Merrill and Citi to repurchase ARS after New York applies pressure

Under plans announced yesterday, Merrill will buy back ARS paper at par from retail clients who have been stuck holding the notes since broker-dealers abandoned the market in mid-February.

The move will affect 30,000 customers holding an estimated $12 billion in the frozen securities, although the offer is only effective from January 15, 2009, meaning some small investors will have been trapped holding the instruments they bought as 'cash equivalents' for 11 months by the time they manage to escape their positions. The pain of being locked into these notes has been offset somewhat by the substantial penalty rate coupons investors have collected in recompense for inconvenience since the market froze up.

The Merrill repurchase coincided with Citi’s announcement that it too will offer to buy at par all frozen ARSs held by individual investors and small institutions by November 5. The value of the ARS notes eligible for purchase totals approximately $7.3 billion, with Citi estimating the difference between the purchase price and the currently depressed market price to be in the region of $500 million.

Citi also disclosed that it will pay a $50 million fine to the State of New York and an additional $50 million to other state regulatory agencies, with the New York attorney general retaining the right to take legal action against Citi with respect to the resolution of its institutional investor clients’ ARS positions as of November 4.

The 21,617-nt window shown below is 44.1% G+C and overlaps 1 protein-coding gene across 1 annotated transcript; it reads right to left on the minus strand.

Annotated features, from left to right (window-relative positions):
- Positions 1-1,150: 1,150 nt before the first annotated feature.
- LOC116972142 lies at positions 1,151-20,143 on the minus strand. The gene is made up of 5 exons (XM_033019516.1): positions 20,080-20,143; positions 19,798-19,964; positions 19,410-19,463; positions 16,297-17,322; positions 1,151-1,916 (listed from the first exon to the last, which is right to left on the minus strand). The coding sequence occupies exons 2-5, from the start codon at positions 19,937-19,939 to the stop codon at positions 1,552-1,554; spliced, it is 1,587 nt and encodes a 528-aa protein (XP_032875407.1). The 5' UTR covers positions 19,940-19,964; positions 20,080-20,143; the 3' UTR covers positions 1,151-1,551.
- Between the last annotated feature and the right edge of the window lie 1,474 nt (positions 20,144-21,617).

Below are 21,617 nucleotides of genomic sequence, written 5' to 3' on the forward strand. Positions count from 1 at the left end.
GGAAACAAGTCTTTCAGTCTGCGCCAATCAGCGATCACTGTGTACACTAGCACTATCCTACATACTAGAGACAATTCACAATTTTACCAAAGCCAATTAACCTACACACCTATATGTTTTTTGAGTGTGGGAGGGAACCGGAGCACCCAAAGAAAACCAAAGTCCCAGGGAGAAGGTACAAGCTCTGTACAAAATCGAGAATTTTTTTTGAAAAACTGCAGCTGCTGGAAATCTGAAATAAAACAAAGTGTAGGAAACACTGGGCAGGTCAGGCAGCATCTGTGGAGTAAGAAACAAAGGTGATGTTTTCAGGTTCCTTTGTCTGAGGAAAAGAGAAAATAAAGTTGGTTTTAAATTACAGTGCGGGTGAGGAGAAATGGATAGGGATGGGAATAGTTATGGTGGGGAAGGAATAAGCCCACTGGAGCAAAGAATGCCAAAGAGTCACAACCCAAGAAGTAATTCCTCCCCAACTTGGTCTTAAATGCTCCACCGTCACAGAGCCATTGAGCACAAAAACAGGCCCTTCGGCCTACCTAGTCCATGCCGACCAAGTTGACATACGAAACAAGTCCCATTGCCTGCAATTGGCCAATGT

The attorney general’s office has already bared its teeth over the ARS matter. Last month, Cuomo announced a lawsuit against UBS, alleging that senior managers sold off their personal auction rate holdings just days before UBS pulled out of its role in supporting the market as an auction agent and buyer of last resort.

With both Merrill and Citi acknowledging the role played by Andrew Cuomo and other agencies in taking this action, it appears likely that the other major ARS dealers – JP Morgan, Goldman Sachs, Morgan Stanley, Lehman Brothers, Royal Bank of Canada and Wachovia – may present similar pledges to assist retail customers in the coming weeks.

Analysts at Bank of America Securities have estimated that, based on an ARS market value of $330 billion at the end of 2007, if settlements such as those seen at Merrill and Citi are replicated, the total potential for additional writedowns across all dealers would be approximately $4 billion.

See also: New York sues UBS for alleged auction rate securities fraud

Investors caught short by auction rate meltdown

Auction rates securities investigations gathering steam

UBS to write down $5.9bn auction rate securities book

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